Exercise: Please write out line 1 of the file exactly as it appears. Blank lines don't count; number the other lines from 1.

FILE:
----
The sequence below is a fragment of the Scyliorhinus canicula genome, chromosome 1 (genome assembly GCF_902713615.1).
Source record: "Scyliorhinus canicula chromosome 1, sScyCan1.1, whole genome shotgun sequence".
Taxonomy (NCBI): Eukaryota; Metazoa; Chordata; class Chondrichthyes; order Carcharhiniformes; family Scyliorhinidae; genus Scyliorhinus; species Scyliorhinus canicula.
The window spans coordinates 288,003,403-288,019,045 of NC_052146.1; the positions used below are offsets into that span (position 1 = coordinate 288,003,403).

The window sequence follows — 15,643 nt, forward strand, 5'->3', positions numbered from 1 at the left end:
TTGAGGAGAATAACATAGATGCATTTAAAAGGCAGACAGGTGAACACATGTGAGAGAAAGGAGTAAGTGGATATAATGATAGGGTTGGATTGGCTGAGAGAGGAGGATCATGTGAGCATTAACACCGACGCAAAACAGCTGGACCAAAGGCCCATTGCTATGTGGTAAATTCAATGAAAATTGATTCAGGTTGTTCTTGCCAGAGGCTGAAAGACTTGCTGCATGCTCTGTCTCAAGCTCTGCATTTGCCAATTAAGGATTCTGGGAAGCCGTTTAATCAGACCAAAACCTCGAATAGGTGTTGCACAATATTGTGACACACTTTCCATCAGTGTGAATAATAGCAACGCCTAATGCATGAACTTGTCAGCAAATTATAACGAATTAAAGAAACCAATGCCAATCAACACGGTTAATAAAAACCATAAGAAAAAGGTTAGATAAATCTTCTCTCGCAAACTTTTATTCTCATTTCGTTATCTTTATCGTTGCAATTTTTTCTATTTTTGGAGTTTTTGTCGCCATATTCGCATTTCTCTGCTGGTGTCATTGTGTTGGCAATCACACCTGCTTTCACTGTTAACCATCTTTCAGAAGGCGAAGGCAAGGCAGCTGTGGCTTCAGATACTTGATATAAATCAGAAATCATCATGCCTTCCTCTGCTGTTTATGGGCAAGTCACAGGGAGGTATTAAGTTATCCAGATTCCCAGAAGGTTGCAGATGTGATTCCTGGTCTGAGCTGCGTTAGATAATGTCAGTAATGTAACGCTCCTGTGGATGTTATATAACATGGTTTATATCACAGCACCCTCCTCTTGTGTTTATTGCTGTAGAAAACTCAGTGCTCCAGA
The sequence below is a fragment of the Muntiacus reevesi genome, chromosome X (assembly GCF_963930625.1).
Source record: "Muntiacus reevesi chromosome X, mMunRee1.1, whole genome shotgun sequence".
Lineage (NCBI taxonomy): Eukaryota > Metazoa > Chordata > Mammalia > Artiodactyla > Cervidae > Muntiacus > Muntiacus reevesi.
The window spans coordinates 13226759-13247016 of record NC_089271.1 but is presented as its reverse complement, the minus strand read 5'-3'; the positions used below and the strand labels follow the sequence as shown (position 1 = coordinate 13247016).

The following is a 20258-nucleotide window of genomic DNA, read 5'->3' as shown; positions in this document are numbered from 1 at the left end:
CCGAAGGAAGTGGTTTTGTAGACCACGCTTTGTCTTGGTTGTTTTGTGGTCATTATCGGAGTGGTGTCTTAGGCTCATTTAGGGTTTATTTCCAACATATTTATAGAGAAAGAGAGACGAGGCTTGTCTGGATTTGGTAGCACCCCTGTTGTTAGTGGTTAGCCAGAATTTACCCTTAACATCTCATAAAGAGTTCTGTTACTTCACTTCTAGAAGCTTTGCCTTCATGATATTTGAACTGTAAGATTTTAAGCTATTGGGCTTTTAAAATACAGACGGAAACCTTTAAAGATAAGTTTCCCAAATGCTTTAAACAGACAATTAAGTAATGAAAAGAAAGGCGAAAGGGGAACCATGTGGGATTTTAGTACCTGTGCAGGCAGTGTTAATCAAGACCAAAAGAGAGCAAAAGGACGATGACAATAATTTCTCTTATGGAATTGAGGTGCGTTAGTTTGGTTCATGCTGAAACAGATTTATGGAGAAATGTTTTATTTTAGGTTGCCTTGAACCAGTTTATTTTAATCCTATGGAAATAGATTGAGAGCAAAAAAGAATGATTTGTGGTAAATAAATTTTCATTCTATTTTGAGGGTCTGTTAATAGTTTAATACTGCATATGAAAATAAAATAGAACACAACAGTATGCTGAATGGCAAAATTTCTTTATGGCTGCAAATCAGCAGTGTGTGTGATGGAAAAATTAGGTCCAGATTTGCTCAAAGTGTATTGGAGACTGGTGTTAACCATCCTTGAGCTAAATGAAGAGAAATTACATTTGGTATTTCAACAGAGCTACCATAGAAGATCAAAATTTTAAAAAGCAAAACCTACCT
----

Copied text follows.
The sequence below is a fragment of the Scyliorhinus canicula genome, chromosome 1 (genome assembly GCF_902713615.1).